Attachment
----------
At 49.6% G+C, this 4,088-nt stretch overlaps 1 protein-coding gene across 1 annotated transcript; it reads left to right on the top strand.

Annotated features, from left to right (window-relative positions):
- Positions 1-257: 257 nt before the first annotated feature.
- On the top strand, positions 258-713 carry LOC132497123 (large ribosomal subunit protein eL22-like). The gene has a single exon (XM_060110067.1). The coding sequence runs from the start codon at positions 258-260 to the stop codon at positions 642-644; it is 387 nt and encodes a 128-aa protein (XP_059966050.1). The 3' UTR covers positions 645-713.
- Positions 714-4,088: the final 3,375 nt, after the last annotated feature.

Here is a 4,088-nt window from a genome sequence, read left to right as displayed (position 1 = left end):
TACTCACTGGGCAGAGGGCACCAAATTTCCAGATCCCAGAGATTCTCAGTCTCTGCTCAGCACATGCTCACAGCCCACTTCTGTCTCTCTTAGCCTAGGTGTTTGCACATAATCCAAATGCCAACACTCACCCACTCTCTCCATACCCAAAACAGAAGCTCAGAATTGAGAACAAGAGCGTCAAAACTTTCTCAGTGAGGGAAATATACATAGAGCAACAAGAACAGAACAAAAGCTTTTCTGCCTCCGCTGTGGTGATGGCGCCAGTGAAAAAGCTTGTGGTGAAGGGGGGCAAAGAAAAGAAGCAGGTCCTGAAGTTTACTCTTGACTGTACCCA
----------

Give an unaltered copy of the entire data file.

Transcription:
At 49.6% G+C, this 4,088-nt stretch overlaps 1 protein-coding gene across 1 annotated transcript; it reads left to right on the top strand.

Annotated features, from left to right (window-relative positions):
- Positions 1-257: 257 nt before the first annotated feature.
- On the top strand, positions 258-713 carry LOC132497123 (large ribosomal subunit protein eL22-like). The gene has a single exon (XM_060110067.1). The coding sequence runs from the start codon at positions 258-260 to the stop codon at positions 642-644; it is 387 nt and encodes a 128-aa protein (XP_059966050.1). The 3' UTR covers positions 645-713.
- Positions 714-4,088: the final 3,375 nt, after the last annotated feature.

Here is a 4,088-nt window from a genome sequence, read left to right as displayed (position 1 = left end):
TACTCACTGGGCAGAGGGCACCAAATTTCCAGATCCCAGAGATTCTCAGTCTCTGCTCAGCACATGCTCACAGCCCACTTCTGTCTCTCTTAGCCTAGGTGTTTGCACATAATCCAAATGCCAACACTCACCCACTCTCTCCATACCCAAAACAGAAGCTCAGAATTGAGAACAAGAGCGTCAAAACTTTCTCAGTGAGGGAAATATACATAGAGCAACAAGAACAGAACAAAAGCTTTTCTGCCTCCGCTGTGGTGATGGCGCCAGTGAAAAAGCTTGTGGTGAAGGGGGGCAAAGAAAAGAAGCAGGTCCTGAAGTTTACTCTTGACTGTACCCA